I realise now, having sat through some fascinating sessions at a Kent education conference today, that communicating with students involves engaging with school staff and parents/carers simultaneously.
Above all, this is a long term process which won’t necessarily produce immediate results.
Like writing and publishing a book.
I blogged a while back that I’ve started writing a novel based on the life of my grandfather Baron Lex von Behr.
This fictional story connects with the non-fiction of ‘Building Passions’ and in deed this website, through the theme of families.
As I said at the book launch of ‘Building Passions’ last week, I’m fascinated with family relationships and legacy. My grandfather almost lived out a novel or even a series of short stories. These included his mother, brothers, sisters, cousins, life partners and children.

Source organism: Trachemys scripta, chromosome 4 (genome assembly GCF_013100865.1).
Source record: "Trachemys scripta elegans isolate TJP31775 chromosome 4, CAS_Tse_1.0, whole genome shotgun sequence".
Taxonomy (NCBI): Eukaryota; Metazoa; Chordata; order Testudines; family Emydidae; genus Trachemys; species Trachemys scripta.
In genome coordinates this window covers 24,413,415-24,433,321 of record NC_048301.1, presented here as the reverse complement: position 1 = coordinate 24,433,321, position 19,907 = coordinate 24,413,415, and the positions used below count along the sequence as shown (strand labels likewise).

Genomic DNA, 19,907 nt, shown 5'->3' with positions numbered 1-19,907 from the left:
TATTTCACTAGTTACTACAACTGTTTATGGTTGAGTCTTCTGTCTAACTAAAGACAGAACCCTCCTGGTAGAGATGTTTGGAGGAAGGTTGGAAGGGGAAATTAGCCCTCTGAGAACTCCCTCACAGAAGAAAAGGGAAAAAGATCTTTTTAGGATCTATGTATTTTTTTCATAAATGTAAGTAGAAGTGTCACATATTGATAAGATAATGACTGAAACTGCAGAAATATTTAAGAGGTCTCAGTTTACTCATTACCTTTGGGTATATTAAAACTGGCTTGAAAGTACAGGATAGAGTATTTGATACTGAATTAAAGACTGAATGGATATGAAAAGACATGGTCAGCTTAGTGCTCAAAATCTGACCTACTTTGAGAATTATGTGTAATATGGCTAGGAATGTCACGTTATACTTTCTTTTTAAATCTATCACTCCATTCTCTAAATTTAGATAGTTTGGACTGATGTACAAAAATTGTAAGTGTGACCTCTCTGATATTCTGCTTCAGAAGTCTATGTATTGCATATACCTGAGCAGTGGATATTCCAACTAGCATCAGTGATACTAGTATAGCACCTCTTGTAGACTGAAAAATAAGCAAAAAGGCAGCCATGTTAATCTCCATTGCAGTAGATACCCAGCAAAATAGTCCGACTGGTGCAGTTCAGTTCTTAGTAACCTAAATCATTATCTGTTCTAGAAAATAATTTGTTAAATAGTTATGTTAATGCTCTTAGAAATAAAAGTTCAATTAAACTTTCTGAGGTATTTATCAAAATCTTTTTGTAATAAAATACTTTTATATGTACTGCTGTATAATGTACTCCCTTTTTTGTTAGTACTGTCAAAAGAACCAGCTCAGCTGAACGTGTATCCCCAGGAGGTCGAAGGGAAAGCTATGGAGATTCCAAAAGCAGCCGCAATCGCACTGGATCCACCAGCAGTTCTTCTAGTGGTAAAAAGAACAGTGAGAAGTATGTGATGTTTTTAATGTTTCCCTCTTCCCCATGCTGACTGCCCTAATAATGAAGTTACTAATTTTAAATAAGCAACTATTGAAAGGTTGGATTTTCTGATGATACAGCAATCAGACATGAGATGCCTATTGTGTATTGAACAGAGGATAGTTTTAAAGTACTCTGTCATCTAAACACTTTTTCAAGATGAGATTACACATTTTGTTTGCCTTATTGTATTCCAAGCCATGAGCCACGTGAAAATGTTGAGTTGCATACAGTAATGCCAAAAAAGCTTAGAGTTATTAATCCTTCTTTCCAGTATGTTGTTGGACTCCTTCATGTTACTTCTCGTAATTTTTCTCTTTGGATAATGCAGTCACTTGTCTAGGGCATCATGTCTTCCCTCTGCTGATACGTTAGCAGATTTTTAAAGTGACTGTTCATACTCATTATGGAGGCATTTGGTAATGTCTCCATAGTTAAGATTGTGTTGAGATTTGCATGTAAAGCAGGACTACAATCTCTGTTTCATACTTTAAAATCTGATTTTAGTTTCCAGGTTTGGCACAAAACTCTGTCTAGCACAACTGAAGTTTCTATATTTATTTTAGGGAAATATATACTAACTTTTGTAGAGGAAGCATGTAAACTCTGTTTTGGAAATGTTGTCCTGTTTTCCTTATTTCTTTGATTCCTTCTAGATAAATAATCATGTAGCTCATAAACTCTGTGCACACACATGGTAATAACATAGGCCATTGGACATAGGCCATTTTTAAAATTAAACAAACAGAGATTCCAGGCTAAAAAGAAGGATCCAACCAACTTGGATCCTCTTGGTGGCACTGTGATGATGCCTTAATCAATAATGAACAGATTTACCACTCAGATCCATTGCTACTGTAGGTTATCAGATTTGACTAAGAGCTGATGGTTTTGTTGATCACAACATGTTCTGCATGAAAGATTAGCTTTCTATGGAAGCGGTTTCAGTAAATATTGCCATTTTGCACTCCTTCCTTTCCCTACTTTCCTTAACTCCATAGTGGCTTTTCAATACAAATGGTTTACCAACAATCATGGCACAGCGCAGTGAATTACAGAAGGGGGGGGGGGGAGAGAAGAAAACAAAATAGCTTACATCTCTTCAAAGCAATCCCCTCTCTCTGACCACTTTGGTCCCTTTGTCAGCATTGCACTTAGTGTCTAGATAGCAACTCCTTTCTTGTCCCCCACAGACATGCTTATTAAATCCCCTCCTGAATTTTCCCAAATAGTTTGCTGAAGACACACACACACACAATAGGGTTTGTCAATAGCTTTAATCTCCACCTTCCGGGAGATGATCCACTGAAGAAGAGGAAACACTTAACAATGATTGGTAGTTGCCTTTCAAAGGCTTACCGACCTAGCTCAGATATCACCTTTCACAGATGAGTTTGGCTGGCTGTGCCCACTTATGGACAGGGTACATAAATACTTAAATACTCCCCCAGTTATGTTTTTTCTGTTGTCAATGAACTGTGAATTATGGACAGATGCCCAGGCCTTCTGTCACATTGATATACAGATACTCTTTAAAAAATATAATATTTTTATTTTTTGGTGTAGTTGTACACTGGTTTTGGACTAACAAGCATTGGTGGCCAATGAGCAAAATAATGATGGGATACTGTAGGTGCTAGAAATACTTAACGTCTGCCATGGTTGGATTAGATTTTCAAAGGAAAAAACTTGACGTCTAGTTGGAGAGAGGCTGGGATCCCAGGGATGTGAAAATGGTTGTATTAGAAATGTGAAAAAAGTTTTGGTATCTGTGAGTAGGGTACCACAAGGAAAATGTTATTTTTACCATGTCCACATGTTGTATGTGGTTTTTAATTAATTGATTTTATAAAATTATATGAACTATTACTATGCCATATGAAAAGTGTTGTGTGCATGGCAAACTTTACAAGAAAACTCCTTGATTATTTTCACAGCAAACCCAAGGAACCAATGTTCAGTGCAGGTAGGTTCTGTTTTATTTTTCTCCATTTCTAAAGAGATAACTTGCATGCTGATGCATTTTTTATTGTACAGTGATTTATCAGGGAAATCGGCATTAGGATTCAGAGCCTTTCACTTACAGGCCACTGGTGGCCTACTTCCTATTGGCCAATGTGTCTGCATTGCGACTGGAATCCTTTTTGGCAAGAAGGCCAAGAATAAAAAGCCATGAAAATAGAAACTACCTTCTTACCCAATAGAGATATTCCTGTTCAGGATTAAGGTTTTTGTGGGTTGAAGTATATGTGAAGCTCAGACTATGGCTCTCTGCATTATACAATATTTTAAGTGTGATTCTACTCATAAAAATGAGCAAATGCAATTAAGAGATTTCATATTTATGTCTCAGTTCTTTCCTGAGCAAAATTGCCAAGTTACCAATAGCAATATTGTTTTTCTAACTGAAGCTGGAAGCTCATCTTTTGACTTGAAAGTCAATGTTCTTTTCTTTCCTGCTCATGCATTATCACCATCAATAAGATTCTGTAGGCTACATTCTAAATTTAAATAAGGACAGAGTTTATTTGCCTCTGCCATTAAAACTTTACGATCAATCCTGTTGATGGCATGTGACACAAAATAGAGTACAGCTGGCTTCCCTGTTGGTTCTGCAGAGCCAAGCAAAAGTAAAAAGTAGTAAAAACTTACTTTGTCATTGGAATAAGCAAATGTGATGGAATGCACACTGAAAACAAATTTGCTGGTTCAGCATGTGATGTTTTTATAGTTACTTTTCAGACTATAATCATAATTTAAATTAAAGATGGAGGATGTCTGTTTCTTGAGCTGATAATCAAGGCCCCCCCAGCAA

While I am more comfortable writing non-fiction, particularly linked to history or education or the built environment, I realise that fiction is the big one. You can mould your subjects and develop their stories in parallel with the flow of events around them.
The book will actually be a trilogy called ‘The Other Red Baron’, split between three phases of Lex’s life as there is so much to cover about him. However, the core story is on his spying career and his passionate love affairs in Tashkent, London, Berlin and Paris.
As things develop I will consider how best to communicate on my progress – currently I’m sharing my writing trials and tribulations as part of National Novel Writing Month (nanowrimo.org), its Kent community forum on Facebook and in meet-ups with local authors in and around Canterbury.
‘They think it’s all over … it is now’ was an expression from 1966 that became famous in the UK at least (subsequently through an eponymous TV show).